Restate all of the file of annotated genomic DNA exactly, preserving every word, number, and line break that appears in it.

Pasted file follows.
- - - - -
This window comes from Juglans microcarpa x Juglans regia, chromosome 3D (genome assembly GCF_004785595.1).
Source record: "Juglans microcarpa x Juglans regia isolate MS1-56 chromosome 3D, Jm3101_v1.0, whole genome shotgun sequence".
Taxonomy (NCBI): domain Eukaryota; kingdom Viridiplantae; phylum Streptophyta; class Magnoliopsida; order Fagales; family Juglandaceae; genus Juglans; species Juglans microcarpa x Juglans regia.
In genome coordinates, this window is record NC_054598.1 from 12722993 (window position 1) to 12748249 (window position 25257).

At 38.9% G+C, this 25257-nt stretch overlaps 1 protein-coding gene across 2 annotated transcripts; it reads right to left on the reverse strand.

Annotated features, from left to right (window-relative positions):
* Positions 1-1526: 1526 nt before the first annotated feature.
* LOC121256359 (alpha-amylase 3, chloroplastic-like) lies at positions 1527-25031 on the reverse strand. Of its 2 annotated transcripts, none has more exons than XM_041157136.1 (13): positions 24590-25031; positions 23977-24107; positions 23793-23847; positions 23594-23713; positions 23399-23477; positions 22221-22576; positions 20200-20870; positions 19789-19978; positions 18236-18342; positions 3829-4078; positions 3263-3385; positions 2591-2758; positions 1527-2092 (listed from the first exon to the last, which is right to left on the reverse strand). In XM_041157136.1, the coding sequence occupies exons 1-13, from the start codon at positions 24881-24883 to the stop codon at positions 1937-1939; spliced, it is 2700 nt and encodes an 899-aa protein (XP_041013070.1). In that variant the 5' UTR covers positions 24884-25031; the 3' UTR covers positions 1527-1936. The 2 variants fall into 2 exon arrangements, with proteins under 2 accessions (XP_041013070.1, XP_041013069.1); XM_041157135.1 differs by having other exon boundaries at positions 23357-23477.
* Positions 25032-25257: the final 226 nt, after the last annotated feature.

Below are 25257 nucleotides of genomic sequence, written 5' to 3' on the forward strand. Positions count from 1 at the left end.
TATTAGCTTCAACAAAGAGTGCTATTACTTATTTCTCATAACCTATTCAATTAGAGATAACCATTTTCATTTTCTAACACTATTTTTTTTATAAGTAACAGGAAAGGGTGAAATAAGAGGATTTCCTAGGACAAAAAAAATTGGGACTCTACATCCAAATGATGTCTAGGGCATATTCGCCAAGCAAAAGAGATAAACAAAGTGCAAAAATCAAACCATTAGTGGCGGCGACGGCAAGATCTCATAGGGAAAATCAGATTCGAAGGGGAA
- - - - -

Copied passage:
This window comes from Juglans microcarpa x Juglans regia, chromosome 3D (genome assembly GCF_004785595.1).
Source record: "Juglans microcarpa x Juglans regia isolate MS1-56 chromosome 3D, Jm3101_v1.0, whole genome shotgun sequence".
Taxonomy (NCBI): domain Eukaryota; kingdom Viridiplantae; phylum Streptophyta; class Magnoliopsida; order Fagales; family Juglandaceae; genus Juglans; species Juglans microcarpa x Juglans regia.
In genome coordinates, this window is record NC_054598.1 from 12722993 (window position 1) to 12748249 (window position 25257).

At 38.9% G+C, this 25257-nt stretch overlaps 1 protein-coding gene across 2 annotated transcripts; it reads right to left on the reverse strand.

Annotated features, from left to right (window-relative positions):
* Positions 1-1526: 1526 nt before the first annotated feature.
* LOC121256359 (alpha-amylase 3, chloroplastic-like) lies at positions 1527-25031 on the reverse strand. Of its 2 annotated transcripts, none has more exons than XM_041157136.1 (13): positions 24590-25031; positions 23977-24107; positions 23793-23847; positions 23594-23713; positions 23399-23477; positions 22221-22576; positions 20200-20870; positions 19789-19978; positions 18236-18342; positions 3829-4078; positions 3263-3385; positions 2591-2758; positions 1527-2092 (listed from the first exon to the last, which is right to left on the reverse strand). In XM_041157136.1, the coding sequence occupies exons 1-13, from the start codon at positions 24881-24883 to the stop codon at positions 1937-1939; spliced, it is 2700 nt and encodes an 899-aa protein (XP_041013070.1). In that variant the 5' UTR covers positions 24884-25031; the 3' UTR covers positions 1527-1936. The 2 variants fall into 2 exon arrangements, with proteins under 2 accessions (XP_041013070.1, XP_041013069.1); XM_041157135.1 differs by having other exon boundaries at positions 23357-23477.
* Positions 25032-25257: the final 226 nt, after the last annotated feature.

Below are 25257 nucleotides of genomic sequence, written 5' to 3' on the forward strand. Positions count from 1 at the left end.
TATTAGCTTCAACAAAGAGTGCTATTACTTATTTCTCATAACCTATTCAATTAGAGATAACCATTTTCATTTTCTAACACTATTTTTTTTATAAGTAACAGGAAAGGGTGAAATAAGAGGATTTCCTAGGACAAAAAAAATTGGGACTCTACATCCAAATGATGTCTAGGGCATATTCGCCAAGCAAAAGAGATAAACAAAGTGCAAAAATCAAACCATTAGTGGCGGCGACGGCAAGATCTCATAGGGAAAATCAGATTCGAAGGGGAA